Most every institutional and advancement leader will say they want to raise more money in the future. In fact, most will say adamantly that they need to raise more money in the future.
However, many leaders will also say in the very next breath, “but we don’t have money to add a new gift officer position.” Or, “we can’t increase our budget for annual giving.”
Imagine if institutional leaders thought about investing time in advancement in the same way some think about investing money. “We need to raise more money, but we can’t spend one more minute engaging donors.”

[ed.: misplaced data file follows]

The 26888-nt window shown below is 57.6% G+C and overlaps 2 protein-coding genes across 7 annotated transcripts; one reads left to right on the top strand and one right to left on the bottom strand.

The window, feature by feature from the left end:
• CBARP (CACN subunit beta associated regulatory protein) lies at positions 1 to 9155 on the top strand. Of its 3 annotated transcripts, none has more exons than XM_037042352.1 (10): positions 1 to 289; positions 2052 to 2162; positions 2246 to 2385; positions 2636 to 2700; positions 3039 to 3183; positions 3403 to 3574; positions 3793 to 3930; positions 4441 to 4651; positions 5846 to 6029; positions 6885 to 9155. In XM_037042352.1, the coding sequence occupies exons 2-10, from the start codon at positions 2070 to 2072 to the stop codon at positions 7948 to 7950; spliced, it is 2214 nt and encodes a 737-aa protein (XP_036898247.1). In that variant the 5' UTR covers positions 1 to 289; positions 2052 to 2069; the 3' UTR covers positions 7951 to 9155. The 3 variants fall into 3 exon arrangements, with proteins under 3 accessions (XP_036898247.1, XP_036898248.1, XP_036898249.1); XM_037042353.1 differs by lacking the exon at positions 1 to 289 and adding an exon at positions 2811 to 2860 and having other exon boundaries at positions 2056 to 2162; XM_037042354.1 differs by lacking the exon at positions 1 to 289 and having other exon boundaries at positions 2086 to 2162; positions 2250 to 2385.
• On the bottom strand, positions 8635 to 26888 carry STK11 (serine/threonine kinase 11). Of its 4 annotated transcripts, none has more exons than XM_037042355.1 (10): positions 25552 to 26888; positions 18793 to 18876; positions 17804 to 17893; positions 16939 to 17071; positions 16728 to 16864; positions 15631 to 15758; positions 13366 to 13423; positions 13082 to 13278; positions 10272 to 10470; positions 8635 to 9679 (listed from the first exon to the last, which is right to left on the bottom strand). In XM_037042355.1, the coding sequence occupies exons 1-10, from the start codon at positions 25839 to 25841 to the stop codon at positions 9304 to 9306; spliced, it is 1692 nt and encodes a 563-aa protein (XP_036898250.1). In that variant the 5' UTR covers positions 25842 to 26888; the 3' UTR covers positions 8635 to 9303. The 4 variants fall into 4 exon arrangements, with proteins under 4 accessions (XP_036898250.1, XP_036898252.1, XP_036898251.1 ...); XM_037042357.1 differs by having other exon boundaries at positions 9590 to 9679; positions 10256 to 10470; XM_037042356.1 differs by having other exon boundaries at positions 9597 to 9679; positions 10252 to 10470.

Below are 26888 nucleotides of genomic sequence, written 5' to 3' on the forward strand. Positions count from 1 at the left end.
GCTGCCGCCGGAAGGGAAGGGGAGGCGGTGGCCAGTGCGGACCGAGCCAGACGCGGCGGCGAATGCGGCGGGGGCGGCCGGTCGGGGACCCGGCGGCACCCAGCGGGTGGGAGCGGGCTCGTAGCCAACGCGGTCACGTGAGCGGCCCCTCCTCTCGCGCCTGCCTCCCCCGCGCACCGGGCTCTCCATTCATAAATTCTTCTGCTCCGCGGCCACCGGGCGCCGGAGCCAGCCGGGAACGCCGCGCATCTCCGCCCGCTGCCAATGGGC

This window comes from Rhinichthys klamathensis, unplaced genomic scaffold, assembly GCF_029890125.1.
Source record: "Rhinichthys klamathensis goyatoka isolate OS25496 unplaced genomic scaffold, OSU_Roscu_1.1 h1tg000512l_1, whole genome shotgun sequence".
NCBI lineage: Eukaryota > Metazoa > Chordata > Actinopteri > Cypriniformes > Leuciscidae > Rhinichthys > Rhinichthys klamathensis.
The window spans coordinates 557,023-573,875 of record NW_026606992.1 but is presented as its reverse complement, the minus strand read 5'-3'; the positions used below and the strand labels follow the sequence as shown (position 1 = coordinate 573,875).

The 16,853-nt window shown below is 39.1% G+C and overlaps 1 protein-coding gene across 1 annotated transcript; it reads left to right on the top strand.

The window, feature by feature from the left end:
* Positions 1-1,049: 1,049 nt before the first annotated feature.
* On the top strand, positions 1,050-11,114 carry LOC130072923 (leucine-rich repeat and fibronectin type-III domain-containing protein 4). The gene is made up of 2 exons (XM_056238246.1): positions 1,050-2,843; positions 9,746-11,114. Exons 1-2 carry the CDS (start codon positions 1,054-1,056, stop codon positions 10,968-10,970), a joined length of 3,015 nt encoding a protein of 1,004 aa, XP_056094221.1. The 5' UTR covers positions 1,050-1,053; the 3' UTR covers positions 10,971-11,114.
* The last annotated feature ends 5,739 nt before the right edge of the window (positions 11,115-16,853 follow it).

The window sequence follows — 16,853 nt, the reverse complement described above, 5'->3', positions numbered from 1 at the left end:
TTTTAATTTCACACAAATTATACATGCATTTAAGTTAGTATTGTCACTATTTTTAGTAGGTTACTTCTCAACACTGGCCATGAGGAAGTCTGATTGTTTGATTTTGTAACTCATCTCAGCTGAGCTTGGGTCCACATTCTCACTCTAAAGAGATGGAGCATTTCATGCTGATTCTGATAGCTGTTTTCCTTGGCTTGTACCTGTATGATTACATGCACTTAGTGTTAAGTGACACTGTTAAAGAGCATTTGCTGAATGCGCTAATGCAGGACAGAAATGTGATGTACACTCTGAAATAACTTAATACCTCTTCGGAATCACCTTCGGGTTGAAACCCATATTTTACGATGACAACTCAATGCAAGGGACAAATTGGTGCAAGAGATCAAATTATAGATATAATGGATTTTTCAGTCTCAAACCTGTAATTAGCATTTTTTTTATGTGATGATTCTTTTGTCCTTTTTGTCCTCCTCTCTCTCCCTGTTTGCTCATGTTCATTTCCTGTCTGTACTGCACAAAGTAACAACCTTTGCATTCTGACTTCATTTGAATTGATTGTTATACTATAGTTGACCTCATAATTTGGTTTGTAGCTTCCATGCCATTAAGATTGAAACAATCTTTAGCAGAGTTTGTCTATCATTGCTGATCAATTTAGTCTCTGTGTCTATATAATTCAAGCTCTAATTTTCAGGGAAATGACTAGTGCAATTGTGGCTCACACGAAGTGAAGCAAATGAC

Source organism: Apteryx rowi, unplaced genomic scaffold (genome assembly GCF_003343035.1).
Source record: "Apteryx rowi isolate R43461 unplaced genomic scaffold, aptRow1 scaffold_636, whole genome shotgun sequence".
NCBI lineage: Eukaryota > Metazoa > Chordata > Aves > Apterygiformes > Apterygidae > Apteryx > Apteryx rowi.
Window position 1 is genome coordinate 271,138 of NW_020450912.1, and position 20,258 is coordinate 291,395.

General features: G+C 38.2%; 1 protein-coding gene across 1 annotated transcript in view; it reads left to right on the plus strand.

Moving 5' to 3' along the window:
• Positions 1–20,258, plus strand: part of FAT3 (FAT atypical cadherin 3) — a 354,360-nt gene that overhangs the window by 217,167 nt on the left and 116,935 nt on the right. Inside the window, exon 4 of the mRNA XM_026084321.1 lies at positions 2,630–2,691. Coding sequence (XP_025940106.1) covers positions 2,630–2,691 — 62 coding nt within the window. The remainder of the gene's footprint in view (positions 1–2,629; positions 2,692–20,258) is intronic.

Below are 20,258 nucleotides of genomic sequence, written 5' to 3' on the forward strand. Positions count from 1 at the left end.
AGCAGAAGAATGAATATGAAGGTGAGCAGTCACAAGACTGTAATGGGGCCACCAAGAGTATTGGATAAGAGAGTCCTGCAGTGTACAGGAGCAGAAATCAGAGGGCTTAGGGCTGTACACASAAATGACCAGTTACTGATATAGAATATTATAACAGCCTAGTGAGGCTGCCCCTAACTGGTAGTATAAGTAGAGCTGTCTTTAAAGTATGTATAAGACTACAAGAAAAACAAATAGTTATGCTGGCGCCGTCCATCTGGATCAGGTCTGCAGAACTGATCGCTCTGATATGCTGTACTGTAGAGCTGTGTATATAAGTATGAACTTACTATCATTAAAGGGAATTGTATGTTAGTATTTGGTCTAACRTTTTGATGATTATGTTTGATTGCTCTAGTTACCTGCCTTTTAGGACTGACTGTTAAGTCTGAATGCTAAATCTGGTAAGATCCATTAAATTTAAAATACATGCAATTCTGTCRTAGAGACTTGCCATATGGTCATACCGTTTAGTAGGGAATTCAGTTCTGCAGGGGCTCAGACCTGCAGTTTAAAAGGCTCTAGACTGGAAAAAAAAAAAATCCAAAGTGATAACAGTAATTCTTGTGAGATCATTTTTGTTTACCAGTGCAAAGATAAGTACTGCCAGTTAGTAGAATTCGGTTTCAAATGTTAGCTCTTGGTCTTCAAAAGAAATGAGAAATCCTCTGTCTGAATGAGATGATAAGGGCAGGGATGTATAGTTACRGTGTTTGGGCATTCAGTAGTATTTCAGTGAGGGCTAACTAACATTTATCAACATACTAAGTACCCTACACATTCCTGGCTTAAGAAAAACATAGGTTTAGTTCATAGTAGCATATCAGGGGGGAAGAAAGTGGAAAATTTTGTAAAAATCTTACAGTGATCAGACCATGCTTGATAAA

Most will admit that taking such a discordant position would be laughable. Most embrace the concept that the way to raise more money is for institutional leaders and advancement team members to invest more time in advancement activities. Most will agree that when the institution invests more collective time in strategic advancement activities, gift income will increase.
In other words, we understand we have to invest the time in order to get a desired result. Wise and successful leaders apply that same logic when it comes to money.
Unfortunately, for many institutions, leaders can’t afford not to invest more money in advancement. Many just haven’t realized that yet.